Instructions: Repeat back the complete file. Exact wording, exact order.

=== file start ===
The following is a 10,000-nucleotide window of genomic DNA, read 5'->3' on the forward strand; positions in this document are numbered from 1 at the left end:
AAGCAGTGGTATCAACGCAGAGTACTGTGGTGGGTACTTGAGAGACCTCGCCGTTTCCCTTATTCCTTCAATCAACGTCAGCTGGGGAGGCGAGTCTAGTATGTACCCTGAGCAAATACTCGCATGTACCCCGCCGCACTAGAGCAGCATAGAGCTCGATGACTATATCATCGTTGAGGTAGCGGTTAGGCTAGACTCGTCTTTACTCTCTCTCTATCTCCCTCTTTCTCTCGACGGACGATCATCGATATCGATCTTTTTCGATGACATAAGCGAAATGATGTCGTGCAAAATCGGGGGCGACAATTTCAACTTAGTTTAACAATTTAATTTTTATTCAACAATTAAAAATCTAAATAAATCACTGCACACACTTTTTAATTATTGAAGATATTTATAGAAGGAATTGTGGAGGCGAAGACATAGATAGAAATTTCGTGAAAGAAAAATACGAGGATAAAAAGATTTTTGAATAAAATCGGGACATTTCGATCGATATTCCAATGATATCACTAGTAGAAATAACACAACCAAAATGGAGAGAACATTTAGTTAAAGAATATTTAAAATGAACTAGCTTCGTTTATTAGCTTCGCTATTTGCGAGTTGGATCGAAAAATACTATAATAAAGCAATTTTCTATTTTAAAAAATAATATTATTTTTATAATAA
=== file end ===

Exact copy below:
The following is a 10,000-nucleotide window of genomic DNA, read 5'->3' on the forward strand; positions in this document are numbered from 1 at the left end:
AAGCAGTGGTATCAACGCAGAGTACTGTGGTGGGTACTTGAGAGACCTCGCCGTTTCCCTTATTCCTTCAATCAACGTCAGCTGGGGAGGCGAGTCTAGTATGTACCCTGAGCAAATACTCGCATGTACCCCGCCGCACTAGAGCAGCATAGAGCTCGATGACTATATCATCGTTGAGGTAGCGGTTAGGCTAGACTCGTCTTTACTCTCTCTCTATCTCCCTCTTTCTCTCGACGGACGATCATCGATATCGATCTTTTTCGATGACATAAGCGAAATGATGTCGTGCAAAATCGGGGGCGACAATTTCAACTTAGTTTAACAATTTAATTTTTATTCAACAATTAAAAATCTAAATAAATCACTGCACACACTTTTTAATTATTGAAGATATTTATAGAAGGAATTGTGGAGGCGAAGACATAGATAGAAATTTCGTGAAAGAAAAATACGAGGATAAAAAGATTTTTGAATAAAATCGGGACATTTCGATCGATATTCCAATGATATCACTAGTAGAAATAACACAACCAAAATGGAGAGAACATTTAGTTAAAGAATATTTAAAATGAACTAGCTTCGTTTATTAGCTTCGCTATTTGCGAGTTGGATCGAAAAATACTATAATAAAGCAATTTTCTATTTTAAAAAATAATATTATTTTTATAATAA